The conference will gather industry members from an array of disciplines to plan the formation of an olive oil think tank.
Yale University’s School of Public Health is set to host its first conference on olive oil next month.
The two-day event will bring together people from diverse disciplines to discuss a variety of topics including olive oil chemistry and health, testing methods, the impacts of climate change and disease on its cultivation, as well as the potential for innovation in the sector.
Tassos Kyriakides said he came up with the idea for the conference after completing the Olive Oil Sommelier Certification Program at the International Culinary Center, which is produced by the Olive Oil Times Education Lab.
Kyriakides and the department chair at Yale’s School of Public Health, Vasilis Vasiliou, envision the conference as an annual event leading eventually to the formation of a center at Yale dedicated to aggregating and disseminating olive oil knowledge as well as supporting projects and studies.
“I knew something had to come together from [my participation in the course],” Kyriakides told Olive Oil Times. “What I think drove the idea for this center in my mind was that there is all this information out there from all these people and their perspectives working on these things.”
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Among those attending the conference will be academics, industry professionals and trade groups from Greece, Italy, Spain and the United States. Kyriakides is expecting between 80 and 100 people to attend. He said that the responses from those invited to attend have been overwhelmingly positive.
“There are a lot of different people coming from their own perspective and the idea is that a center, such as this one, will function as a facilitator of activities that happen all over the world,” he said.
“We feel that everybody will benefit from something like that,” he said. “We see this as an attempt for individuals to contribute and give back to other centers and organizations based on what they do in their area.”
How exactly the center will work is yet to be determined. Kyriakides plans on letting the two-day conference run its course and taking into account what everyone in attendance thinks before charting a path forward.
The first day of the conference will be dedicated to presentations from a diverse array of individuals and fields, each discussing what they are doing in the olive oil sector. The second day will be more of an open dialogue with people breaking off into smaller groups. At the end of the day, everyone will get back together and share what they discussed.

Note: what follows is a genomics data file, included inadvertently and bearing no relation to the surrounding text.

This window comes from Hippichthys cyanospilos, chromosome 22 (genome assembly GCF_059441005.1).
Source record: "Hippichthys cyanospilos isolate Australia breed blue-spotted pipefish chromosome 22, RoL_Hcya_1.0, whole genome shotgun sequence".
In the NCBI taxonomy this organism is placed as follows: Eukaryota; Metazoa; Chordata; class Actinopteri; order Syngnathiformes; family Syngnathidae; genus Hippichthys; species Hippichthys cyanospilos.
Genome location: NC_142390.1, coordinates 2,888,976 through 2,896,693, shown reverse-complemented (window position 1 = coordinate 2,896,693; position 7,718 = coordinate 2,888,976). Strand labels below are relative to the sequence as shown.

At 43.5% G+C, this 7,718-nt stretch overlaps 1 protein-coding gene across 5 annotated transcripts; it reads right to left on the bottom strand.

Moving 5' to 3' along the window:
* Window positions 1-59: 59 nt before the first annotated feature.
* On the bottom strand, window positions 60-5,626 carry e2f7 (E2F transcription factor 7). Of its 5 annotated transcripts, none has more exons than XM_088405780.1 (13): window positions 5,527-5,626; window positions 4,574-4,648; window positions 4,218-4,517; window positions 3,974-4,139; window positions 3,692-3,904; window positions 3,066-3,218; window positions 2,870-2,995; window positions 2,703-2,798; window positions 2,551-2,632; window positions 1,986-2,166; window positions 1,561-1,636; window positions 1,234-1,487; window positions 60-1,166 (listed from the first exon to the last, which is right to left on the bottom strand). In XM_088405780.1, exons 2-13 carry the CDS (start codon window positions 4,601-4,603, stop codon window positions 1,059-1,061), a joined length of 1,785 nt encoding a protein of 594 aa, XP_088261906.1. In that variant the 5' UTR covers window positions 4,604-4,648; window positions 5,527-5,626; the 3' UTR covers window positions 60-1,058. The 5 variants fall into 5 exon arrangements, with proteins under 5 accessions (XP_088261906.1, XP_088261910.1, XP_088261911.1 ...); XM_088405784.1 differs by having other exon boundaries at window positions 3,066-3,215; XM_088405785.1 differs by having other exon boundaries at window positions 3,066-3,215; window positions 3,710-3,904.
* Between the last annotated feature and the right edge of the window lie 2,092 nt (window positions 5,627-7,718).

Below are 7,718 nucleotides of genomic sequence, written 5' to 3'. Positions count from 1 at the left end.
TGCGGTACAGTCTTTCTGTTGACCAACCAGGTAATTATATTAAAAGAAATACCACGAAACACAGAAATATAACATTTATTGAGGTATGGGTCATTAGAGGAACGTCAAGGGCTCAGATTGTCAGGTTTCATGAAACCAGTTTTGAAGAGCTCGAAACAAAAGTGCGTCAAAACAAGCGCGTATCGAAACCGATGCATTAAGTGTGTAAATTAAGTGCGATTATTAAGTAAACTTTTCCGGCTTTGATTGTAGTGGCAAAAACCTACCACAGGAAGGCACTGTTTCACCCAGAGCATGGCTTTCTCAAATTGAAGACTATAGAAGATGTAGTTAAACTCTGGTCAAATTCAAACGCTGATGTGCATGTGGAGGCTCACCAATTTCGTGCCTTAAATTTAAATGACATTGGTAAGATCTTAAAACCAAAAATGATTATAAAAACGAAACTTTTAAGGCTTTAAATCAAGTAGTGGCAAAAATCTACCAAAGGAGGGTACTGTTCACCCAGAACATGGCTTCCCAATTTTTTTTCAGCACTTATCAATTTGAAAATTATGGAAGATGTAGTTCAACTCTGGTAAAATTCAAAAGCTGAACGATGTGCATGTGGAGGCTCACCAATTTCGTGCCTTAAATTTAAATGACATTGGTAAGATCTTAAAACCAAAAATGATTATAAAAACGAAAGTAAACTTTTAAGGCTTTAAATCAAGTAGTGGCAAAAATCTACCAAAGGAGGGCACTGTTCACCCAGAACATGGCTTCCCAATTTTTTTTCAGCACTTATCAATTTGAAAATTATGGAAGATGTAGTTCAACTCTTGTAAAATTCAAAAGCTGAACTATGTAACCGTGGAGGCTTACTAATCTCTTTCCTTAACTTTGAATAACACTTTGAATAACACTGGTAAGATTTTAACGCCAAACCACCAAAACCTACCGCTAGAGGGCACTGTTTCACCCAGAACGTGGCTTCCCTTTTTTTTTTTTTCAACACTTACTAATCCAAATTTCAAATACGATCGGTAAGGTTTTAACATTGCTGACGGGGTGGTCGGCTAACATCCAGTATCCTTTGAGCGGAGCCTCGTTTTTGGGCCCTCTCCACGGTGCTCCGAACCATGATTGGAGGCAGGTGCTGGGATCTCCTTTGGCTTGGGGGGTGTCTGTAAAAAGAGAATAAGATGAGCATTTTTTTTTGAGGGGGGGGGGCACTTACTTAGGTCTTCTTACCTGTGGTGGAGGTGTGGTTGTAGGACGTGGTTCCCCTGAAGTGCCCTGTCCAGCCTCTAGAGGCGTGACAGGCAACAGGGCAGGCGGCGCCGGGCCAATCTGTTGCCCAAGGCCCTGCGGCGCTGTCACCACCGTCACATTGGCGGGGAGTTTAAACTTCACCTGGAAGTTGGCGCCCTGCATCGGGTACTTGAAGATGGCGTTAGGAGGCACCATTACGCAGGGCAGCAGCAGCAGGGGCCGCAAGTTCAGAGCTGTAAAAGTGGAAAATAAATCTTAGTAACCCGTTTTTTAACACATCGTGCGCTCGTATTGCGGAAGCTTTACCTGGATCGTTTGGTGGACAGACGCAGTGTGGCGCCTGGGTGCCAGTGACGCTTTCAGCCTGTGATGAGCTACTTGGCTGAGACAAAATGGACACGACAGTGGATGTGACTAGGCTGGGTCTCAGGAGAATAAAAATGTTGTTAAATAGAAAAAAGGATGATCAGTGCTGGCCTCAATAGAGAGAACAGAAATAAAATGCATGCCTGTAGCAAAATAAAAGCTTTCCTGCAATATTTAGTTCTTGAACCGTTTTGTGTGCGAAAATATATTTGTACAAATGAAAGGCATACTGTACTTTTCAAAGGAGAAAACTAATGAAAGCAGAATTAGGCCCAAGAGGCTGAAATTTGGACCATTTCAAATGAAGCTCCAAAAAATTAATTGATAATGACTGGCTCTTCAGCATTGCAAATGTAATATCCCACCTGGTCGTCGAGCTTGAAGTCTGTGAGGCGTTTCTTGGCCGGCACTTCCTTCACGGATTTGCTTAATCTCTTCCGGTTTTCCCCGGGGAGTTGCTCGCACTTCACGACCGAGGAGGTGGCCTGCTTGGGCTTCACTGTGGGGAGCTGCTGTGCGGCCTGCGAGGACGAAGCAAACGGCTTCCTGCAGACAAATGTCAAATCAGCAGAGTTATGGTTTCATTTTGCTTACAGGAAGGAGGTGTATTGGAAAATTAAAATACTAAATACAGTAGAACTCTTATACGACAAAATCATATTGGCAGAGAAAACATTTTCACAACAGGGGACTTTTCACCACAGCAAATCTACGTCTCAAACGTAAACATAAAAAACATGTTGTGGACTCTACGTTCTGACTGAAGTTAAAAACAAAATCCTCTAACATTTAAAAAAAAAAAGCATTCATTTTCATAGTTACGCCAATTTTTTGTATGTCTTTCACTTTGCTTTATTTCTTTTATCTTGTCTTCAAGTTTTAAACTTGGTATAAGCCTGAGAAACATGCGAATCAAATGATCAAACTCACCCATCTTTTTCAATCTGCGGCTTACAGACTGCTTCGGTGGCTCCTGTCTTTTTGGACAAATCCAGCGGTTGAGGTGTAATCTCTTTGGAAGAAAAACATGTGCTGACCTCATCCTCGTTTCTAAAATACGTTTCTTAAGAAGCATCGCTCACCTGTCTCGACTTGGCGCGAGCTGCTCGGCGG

“At the end, we will re-envision the output of this and draft guidelines or a blueprint of how this center will work,” Kyriakides said, adding that he already has the backing of the dean of the School of Public Health.
Joseph R Profaci, the executive director of the North American Olive Oil Association (NAOOA), said he will be among the industry trade group representatives attending the conference.
Profaci told Olive Oil Times that the NAOOA has been looking for an academic partner with which to establish a multi-disciplinary olive oil center focussing on health and nutrition. The trade group had approached several other universities with the proposal but were pleasantly surprised to hear this news coming out of Yale.
“I was very excited to see this idea spring from Kyriakides and Vasiliou, apparently without prompting from the industry,” Profaci said. “Clearly, the key challenge for the proposed Yale center, or any such center, will be finding substantial and sustainable sources of funding.”
However, Kyriakides does not seem worried about funding the project.
“Starting something like this, our idea is to draw support from foundations and agencies that will support projects geared toward the study of olive oil and any area of focus,” he said. “[This will] allow individuals and organizations to be able to apply for some funding, some resources so they can continue doing their work.”
If it were only up to Kyriakides, the center would primarily focus on public health and nutrition, which is what got him involved with olive oil and the Mediterranean diet in the first place. He sees American consumers as undereducated about the health benefits of olive oil and believes this center could be one step in helping to change that.
“I think with my own bias being in public health and nutrition, [we should focus on] how we maximize the ability of this product,” he said. “In the U.S. we are behind in the education and acknowledgment that this is a product that should be used, not just for the culinary qualities that it has, but also for the health benefits that it has.”
“Having a center that will gather and disseminate that information at an academic institution such as an Ivy League school definitely helps promote that idea and give it weight,” he added.
The olive oil and health conference will be held on October 3 and 4 at the Yale School of Public Health in New Haven, Connecticut.